"it's moot, because the Flood is described in the Torah."

    So is the talking snake and the talking donkey, and Rambam explicitly treats both non-literally.

  15. It's always interesting to learn with someone who comes for a different hashkafic background than you!

  16. Yori Yanover says:

    Lisa Liel · I agree with you on the problematic nature of what you so poignantly named "OO," but I don't think you're right on the chronology. I believe we only care about your actions, not about your world view, unless said view directly interferes with the mitzvot (say if you believe in Jesus).

    We also are absolutely allowed to say that every event, include the story of Creation, are a myth, the divine poetry of Moses, as long as we accept that it's essentially and entirely God given.

    That's the line the Gemorah draws in Perek Chelek, in Sanhesrin, as I understand it.

  17. Anonymous says:

    If they want to be modern orthodox they should enroll in Columbia then go to law school. Then send their kids to yeshivas that cost 15-20 grand a year. Also show up to shul on shabbos when it's alenu. Considering how few modern orthodox Jews are actually into being modern orthodox maybe the rabbi should work on them first.

  18. Lisa Liel says:

    Open Orthodox is their own term. They probably didn't realize what OO means in most places in the world. But what you're describing is Orthopraxy. Orthodoxy is about more than just correct action. And assimilationist hashkafa does result, eventually, in assimilation. Look at Moses Mendelssohn. In terms of practice, he was as frum as anyone. But his hashkafa sucked, and you have only to look at his descendents to see the result.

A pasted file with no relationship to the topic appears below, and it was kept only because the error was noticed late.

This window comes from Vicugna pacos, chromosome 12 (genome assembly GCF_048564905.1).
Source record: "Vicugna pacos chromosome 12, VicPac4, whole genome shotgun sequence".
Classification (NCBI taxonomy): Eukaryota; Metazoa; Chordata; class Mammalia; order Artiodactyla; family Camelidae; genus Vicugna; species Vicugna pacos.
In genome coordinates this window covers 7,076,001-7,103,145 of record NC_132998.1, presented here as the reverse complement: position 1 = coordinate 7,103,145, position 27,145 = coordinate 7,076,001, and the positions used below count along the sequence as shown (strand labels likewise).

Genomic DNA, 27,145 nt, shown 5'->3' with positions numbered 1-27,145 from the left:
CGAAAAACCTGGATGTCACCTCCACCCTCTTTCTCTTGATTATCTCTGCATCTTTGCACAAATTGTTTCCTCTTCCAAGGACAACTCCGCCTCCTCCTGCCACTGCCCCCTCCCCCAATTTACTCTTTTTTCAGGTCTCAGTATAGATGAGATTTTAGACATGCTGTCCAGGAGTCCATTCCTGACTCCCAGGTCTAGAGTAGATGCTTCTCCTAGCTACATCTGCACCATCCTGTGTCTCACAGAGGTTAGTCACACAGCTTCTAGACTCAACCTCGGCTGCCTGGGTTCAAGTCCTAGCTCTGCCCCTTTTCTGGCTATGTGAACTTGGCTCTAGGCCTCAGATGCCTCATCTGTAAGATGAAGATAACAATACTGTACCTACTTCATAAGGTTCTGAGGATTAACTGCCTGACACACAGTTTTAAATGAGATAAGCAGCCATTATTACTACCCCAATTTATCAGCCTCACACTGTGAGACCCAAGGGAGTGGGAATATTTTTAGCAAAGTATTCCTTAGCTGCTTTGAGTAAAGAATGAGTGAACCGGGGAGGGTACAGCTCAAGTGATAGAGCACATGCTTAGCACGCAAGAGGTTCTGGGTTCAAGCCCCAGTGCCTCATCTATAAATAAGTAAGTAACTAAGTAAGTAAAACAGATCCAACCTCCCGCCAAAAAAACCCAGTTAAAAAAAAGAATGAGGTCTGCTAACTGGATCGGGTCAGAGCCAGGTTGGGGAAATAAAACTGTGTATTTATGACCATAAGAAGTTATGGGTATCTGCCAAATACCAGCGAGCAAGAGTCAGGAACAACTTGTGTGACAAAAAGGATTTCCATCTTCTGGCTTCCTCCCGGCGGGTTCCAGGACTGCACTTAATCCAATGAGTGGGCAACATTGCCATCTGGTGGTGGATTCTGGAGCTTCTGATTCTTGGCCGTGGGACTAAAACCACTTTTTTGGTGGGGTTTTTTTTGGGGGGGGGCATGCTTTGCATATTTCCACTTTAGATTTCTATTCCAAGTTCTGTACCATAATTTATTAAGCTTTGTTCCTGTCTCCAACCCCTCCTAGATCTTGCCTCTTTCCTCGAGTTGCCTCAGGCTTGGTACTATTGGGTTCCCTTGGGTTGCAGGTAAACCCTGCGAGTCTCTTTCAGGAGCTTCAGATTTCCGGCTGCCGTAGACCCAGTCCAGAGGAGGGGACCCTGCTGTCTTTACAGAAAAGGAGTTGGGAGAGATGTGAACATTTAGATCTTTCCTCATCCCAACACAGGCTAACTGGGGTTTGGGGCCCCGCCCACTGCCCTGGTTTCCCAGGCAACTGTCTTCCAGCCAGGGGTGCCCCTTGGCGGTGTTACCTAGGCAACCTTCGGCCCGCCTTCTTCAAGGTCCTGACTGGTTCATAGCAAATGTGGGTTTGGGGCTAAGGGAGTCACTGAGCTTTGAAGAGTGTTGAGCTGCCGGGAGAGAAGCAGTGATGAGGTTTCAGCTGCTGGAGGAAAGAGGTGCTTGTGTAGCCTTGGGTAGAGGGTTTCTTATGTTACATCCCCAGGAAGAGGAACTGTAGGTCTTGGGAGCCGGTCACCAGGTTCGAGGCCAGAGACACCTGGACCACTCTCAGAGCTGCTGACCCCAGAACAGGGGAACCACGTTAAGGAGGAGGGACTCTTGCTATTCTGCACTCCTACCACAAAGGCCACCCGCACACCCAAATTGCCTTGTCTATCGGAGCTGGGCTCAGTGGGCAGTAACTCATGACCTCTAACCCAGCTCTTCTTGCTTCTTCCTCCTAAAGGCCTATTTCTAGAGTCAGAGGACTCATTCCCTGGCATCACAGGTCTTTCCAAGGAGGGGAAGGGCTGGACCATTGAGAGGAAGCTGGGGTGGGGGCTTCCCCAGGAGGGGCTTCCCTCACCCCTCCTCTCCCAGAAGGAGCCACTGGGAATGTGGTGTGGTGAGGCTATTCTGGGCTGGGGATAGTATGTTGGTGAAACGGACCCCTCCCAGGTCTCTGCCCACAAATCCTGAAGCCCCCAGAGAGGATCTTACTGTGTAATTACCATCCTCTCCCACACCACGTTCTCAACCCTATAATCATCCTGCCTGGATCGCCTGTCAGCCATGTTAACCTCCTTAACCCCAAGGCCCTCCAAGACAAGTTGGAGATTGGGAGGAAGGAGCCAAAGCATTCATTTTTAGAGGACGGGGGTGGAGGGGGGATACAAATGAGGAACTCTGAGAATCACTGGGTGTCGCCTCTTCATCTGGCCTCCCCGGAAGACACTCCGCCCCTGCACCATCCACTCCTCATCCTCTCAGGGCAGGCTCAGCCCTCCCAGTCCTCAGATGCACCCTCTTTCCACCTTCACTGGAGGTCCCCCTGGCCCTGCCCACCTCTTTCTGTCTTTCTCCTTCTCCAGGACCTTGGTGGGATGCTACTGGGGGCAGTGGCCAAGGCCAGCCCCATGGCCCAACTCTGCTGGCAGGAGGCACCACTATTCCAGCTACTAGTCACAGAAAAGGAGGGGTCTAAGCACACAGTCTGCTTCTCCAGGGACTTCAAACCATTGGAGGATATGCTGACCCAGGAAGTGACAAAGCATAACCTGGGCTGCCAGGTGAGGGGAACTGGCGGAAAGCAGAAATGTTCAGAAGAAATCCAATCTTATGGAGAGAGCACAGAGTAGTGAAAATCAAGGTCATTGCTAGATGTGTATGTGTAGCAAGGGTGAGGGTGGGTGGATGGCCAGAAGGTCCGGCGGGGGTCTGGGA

19. Ariel Dahan says:

    Your problem is that you keep assuming that all these actions stem from some sense of adhering to an -ism. It does not. At its core, there is still orthodoxy.

  20. Gene Steinberg says:

    This could makes sense, assuming one has an issue with the restrictive Orthodox lifestyle but still believes in a God. For those who leave because they no longer believe in a God, and that's often the case, switching to Modern Orthodoxy makes no sense.

  21. I wonder Nati, if it is just the nature of haredi religious life that makes the translation unlikely. Haredim live in a world unto itself, a cocoon. Values and principles, purposes and moral visions are all sealed inside so tightly that they lose any meaning other than, the fact of being inside. Outside all of it evaporates, as Marx said, into thin air. Jewish means the warm embrace that is incommensurate and so, the very languages used by Modern Orthodox Jews, the project of translation, doesn't register Jewish.

  22. Cookie Jar says:

    And just like that, we have our answer as to why people go OTD and do not become modern othordox

  23. Cookie Jar says:

    Perhaps they could find their niche in Modern Orthodox – but why should they?